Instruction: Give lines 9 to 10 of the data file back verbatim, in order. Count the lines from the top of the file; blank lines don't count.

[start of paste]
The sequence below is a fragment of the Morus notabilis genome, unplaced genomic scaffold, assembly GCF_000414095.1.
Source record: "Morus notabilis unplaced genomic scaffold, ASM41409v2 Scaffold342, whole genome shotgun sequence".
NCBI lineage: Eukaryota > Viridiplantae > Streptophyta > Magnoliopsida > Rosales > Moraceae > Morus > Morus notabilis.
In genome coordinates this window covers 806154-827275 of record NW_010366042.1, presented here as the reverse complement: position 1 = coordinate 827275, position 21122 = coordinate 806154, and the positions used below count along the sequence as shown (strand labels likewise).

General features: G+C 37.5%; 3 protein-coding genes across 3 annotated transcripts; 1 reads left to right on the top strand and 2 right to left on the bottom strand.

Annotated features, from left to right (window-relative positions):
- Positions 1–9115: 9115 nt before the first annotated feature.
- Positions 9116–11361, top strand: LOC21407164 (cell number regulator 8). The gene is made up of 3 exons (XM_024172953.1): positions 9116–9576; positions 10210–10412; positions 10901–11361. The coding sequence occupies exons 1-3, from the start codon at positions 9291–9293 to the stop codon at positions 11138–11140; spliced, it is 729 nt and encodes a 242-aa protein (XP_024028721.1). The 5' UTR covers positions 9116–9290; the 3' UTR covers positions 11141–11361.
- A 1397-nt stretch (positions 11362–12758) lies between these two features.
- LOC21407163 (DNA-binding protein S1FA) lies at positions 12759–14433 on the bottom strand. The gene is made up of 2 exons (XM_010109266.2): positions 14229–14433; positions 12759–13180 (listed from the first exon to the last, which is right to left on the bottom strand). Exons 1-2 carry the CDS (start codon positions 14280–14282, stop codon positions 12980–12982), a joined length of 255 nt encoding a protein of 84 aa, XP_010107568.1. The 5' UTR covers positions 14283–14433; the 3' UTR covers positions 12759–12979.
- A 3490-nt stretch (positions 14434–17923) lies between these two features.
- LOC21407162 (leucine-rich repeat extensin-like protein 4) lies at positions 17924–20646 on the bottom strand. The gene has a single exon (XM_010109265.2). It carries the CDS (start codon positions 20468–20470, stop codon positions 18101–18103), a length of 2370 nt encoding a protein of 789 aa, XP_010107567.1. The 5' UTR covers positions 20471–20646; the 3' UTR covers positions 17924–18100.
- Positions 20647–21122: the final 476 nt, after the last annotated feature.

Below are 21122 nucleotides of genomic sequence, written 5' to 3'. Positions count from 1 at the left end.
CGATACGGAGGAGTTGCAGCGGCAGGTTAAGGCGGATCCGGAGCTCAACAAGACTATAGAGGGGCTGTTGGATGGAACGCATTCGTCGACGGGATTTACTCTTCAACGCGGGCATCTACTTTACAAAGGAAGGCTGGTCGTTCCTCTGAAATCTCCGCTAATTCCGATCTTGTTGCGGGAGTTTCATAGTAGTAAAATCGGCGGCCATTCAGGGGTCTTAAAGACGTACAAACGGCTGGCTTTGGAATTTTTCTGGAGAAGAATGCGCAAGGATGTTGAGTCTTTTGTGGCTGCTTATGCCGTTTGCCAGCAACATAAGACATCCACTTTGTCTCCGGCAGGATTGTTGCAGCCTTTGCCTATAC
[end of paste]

- A 1397-nt stretch (positions 11362–12758) lies between these two features.
- LOC21407163 (DNA-binding protein S1FA) lies at positions 12759–14433 on the bottom strand. The gene is made up of 2 exons (XM_010109266.2): positions 14229–14433; positions 12759–13180 (listed from the first exon to the last, which is right to left on the bottom strand). Exons 1-2 carry the CDS (start codon positions 14280–14282, stop codon positions 12980–12982), a joined length of 255 nt encoding a protein of 84 aa, XP_010107568.1. The 5' UTR covers positions 14283–14433; the 3' UTR covers positions 12759–12979.